Daniel Solzman, Redbird Rants

Oscar Taveras is my answer.  I would expect that Randal Grichuck or Stephen Piscotty will see some playing time come September.

Bill Ivie, I70 Baseball

Taveras is the obvious answer, and I can't argue it. I think the team has a bright future, but most of the players are not quite ready yet.

Christine Coleman, Aaron Miles' Fastball

I agree with Bill, that Oscar Taveras is the obvious and inarguable answer. With the depth and talent (and youth) on even the 40-man roster, hard to see anyone else really having the chance to make a big impact.

Dan Boffa, Dose of Boffa

While we can all say Oscar, I am going with Tim Cooney. I've seen him pitch twice this spring and he's got command, a fine array of pitches and a poise out there that can't be taught. 

Sure we haven't reached the regular season grind yet but this talented lefty could definitely help the club, especially given Garcia's health concerns and John Gast's shoulder surgery comeback. Cooney may not provide a Wacha moment in 2014 but he could have a big impact down the stretch of a long season.
Daniel Shoptaw, C70 At The Bat 

While, as everyone said, you have to figure Oscar Taveras will be the answer to this question, I'm wondering if it might not be a bullpen arm that comes in and pulls a Kevin Siegrist or Seth Maness when someone (inevitably) stumbles.  Could that be Cooney, like Dan said, shifting from the rotation in Memphis to the big league pen?  Lee Stoppelman is my dark horse in that regard.

Mary Claussen, MLBVoice

Oscar Tavares.  He's got oodles of potential.  I'm excited to be able to see him this season (barring no more ankle stuff).

As you can see, the consensus is that Oscar Taveras will be the Cardinals top rookie in 2014.  However, I was surprised that no one mentioned Carlos Martinez in the discussion, which led to a discussion on Martinez' rookie eligibility, as follows.

Me:  What about Carlos Martinez?  He's still a rookie.

Daniel Shoptaw

For some reason, I think Martinez is technically not a rookie.  He didn't reach the 50 innings pitched requirement, but I think he might have had 45 days or more on the active 25-man roster before September. I could be wrong on that, obviously, but I'm thinking I remember that coming up last year.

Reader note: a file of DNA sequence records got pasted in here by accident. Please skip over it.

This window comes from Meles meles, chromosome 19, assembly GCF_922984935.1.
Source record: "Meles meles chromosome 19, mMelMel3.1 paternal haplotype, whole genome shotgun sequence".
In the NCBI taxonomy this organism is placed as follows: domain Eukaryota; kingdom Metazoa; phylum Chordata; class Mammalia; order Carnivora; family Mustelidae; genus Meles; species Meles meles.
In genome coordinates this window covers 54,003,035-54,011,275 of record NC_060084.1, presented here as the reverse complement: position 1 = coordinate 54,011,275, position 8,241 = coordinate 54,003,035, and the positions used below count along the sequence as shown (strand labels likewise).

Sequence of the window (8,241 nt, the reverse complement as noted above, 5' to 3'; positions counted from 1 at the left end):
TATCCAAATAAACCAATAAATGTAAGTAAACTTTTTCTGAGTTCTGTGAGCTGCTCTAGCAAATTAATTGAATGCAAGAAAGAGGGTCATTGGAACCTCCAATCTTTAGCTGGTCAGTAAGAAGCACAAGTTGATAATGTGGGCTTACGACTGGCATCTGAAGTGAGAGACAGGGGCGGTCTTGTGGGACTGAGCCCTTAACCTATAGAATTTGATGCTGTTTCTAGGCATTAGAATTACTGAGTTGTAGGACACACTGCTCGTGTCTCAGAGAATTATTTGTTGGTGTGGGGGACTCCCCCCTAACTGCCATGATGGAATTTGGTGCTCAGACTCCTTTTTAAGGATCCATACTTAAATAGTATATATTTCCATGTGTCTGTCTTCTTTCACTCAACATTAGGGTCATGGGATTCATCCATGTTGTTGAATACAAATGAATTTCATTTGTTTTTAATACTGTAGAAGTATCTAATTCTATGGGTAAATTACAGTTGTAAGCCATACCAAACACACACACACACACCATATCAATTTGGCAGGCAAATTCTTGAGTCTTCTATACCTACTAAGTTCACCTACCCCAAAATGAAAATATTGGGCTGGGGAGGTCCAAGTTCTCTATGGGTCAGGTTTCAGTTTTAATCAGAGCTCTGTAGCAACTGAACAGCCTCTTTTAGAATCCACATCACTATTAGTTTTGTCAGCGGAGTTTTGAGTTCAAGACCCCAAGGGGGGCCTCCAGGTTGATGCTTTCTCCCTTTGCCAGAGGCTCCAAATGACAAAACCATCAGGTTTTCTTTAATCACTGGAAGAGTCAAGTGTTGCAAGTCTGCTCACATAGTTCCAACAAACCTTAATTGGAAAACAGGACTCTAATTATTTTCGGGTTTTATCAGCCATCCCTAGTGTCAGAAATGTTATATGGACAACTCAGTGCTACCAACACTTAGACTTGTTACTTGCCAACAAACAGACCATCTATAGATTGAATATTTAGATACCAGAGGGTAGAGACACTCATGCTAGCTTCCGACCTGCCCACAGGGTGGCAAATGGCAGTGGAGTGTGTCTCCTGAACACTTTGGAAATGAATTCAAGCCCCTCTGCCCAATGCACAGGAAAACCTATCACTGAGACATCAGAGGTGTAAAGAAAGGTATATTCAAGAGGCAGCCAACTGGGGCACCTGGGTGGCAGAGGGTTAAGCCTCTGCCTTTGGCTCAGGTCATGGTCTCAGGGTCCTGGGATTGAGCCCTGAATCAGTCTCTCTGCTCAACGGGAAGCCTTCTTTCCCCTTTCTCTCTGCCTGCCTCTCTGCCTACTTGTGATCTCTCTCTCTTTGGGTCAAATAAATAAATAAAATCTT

Bill Ivie

There's a huge debate on Martinez' rookie status.  I've counted his service days and thought he was clear by a day, others have said that he is one day past rookie status.

For what it's worth, MLB does not show him in their rookie run downs.

Daniel Shoptaw

Cot's Contracts shows Martinez with 73 service days, but that should be counting September as well. Which would seem to back up Bill's contention that he was just short.  Like he says, though, Martinez never seems to be included in any rookie rundowns.  Someone Tweet at Goold and have him clear this up!  :)


I stand corrected.  According to Jennifer Langosch, Martinez is not a rookie.  This is from her January 13, 2014 article (in the comments section):
Martinez just narrowly misses rookie status. A player loses his rookie eligibility if A) he exceeds 130 at-bats or 50 innings pitched or B) is on a team’s roster for 45 days or more (not counting September, when rosters expand). Martinez only pitched 28 1/3 innings in the regular season, but he did (just narrowly) surpass that 45-day mark for service time. As a result, will not consider him for its prospect list.

Bill Ivie

From Goold on Twitter:  Baseball has him hitting just the mark.  Not a rookie.

So, from a discussion on rookies, we found out (or at least I did) that Carlos Martinez is no longer considered one.  However, I think Martinez will have a bigger impact on this year's team than Taveras, rookie status or not, and Daniel Shoptaw agrees:
Per Dan: "To the rephrased question (whether Taveras or Martinez would have a bigger impact), I'm going to lean toward Martinez, just because I'm not sure when Taveras will make the major leagues and I'm guessing they'll break him in gently with a rotation of him, Craig and Adams.  I don't necessarily think Martinez will start the year in the rotation, but what he does give to the team might be more than OT does."

Be sure to check out more discussions, like these, at the United Cardinals Bloggers site, as well as the individual site links provided above.